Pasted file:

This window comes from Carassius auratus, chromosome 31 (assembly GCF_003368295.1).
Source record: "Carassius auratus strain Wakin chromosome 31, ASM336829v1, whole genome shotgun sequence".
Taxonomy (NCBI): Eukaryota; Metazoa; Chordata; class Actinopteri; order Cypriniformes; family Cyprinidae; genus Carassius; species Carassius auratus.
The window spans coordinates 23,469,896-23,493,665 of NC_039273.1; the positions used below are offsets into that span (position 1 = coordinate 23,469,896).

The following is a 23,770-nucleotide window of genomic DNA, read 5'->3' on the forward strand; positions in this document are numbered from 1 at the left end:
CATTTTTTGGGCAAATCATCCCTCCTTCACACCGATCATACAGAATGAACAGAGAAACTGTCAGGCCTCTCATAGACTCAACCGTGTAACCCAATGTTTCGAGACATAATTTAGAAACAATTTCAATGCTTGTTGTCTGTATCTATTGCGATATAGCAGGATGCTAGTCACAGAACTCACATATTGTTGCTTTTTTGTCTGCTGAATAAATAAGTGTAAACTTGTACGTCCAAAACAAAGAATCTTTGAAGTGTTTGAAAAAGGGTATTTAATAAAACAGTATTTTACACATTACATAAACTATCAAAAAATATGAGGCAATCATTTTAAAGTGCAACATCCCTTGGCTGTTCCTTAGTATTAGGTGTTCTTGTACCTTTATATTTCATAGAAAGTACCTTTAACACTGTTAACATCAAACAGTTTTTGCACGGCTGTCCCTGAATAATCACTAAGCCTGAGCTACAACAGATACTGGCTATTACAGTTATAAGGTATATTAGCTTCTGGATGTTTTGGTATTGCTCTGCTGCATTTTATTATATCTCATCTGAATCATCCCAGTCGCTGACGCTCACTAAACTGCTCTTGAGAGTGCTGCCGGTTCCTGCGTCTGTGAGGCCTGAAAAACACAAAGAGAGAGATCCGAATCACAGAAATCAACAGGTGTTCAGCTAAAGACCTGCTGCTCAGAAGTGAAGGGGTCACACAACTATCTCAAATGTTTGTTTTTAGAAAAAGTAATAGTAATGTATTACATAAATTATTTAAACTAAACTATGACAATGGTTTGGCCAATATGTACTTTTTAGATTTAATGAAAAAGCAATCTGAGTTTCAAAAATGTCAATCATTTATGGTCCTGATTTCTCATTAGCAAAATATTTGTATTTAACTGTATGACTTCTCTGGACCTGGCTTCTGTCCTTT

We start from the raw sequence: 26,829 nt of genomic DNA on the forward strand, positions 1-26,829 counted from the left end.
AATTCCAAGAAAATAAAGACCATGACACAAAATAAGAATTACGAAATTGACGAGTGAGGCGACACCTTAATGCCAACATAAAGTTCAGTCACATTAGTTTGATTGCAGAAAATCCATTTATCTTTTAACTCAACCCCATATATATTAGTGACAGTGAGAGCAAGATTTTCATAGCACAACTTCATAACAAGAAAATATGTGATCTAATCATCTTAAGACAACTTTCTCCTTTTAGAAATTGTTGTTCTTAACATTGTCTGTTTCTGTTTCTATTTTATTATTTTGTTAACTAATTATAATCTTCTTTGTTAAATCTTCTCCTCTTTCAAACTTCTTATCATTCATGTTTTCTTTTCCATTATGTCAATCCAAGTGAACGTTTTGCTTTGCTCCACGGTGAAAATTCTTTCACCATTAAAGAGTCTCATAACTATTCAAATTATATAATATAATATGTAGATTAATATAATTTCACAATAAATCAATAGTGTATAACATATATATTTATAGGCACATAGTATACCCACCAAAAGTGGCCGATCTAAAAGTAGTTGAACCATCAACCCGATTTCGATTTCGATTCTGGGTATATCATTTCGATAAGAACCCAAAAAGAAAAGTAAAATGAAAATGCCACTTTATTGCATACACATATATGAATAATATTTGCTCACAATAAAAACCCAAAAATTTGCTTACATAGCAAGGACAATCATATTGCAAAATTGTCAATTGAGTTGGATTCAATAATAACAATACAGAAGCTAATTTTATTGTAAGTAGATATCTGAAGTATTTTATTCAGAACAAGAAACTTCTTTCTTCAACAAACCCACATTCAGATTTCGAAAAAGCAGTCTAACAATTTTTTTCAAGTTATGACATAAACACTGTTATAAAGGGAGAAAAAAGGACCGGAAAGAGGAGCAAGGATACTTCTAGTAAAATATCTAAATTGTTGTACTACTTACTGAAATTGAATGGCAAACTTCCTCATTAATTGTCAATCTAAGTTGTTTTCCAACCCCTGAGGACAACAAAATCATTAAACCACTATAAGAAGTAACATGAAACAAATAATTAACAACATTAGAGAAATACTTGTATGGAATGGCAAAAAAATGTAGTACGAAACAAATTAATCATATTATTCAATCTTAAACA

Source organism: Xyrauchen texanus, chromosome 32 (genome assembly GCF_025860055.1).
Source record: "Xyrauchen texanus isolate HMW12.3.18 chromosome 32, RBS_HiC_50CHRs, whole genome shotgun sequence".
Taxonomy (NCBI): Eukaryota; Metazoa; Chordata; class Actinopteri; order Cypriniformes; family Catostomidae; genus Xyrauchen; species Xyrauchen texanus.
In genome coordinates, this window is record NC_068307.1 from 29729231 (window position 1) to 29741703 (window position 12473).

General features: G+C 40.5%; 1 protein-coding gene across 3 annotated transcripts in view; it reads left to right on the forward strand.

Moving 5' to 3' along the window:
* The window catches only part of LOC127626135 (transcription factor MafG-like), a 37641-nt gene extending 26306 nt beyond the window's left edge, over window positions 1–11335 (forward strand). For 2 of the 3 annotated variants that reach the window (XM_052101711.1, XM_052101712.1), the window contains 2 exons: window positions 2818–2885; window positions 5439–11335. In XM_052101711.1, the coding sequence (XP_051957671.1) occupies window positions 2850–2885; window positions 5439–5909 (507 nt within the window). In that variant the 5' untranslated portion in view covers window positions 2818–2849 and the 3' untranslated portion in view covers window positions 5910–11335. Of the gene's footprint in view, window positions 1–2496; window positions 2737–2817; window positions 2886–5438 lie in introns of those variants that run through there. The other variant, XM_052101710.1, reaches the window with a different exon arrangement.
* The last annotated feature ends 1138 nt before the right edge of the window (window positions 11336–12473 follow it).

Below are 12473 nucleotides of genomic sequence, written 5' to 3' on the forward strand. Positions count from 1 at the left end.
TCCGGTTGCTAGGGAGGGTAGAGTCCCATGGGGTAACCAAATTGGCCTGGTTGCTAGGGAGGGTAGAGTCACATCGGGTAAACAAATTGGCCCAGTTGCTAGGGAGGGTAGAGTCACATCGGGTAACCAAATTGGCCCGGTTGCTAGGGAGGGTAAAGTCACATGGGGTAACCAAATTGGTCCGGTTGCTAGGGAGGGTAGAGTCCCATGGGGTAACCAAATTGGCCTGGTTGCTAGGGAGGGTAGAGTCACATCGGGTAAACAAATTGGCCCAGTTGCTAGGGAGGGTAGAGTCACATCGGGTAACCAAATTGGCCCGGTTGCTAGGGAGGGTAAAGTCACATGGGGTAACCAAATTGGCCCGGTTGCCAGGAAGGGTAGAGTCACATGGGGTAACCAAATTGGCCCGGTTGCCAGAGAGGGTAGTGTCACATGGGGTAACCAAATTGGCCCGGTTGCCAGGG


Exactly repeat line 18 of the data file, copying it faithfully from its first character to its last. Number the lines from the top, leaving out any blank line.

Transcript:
TCCGGTTGCTAGGGAGGGTAGAGTCCCATGGGGTAACCAAATTGGCCTGGTTGCTAGGGAGGGTAGAGTCACATCGGGTAAACAAATTGGCCCAGTTGCTAGGGAGGGTAGAGTCACATCGGGTAACCAAATTGGCCCGGTTGCTAGGGAGGGTAAAGTCACATGGGGTAACCAAATTGGTCCGGTTGCTAGGGAGGGTAGAGTCCCATGGGGTAACCAAATTGGCCTGGTTGCTAGGGAGGGTAGAGTCACATCGGGTAAACAAATTGGCCCAGTTGCTAGGGAGGGTAGAGTCACATCGGGTAACCAAATTGGCCCGGTTGCTAGGGAGGGTAAAGTCACATGGGGTAACCAAATTGGCCCGGTTGCCAGGAAGGGTAGAGTCACATGGGGTAACCAAATTGGCCCGGTTGCCAGAGAGGGTAGTGTCACATGGGGTAACCAAATTGGCCCGGTTGCCAGGG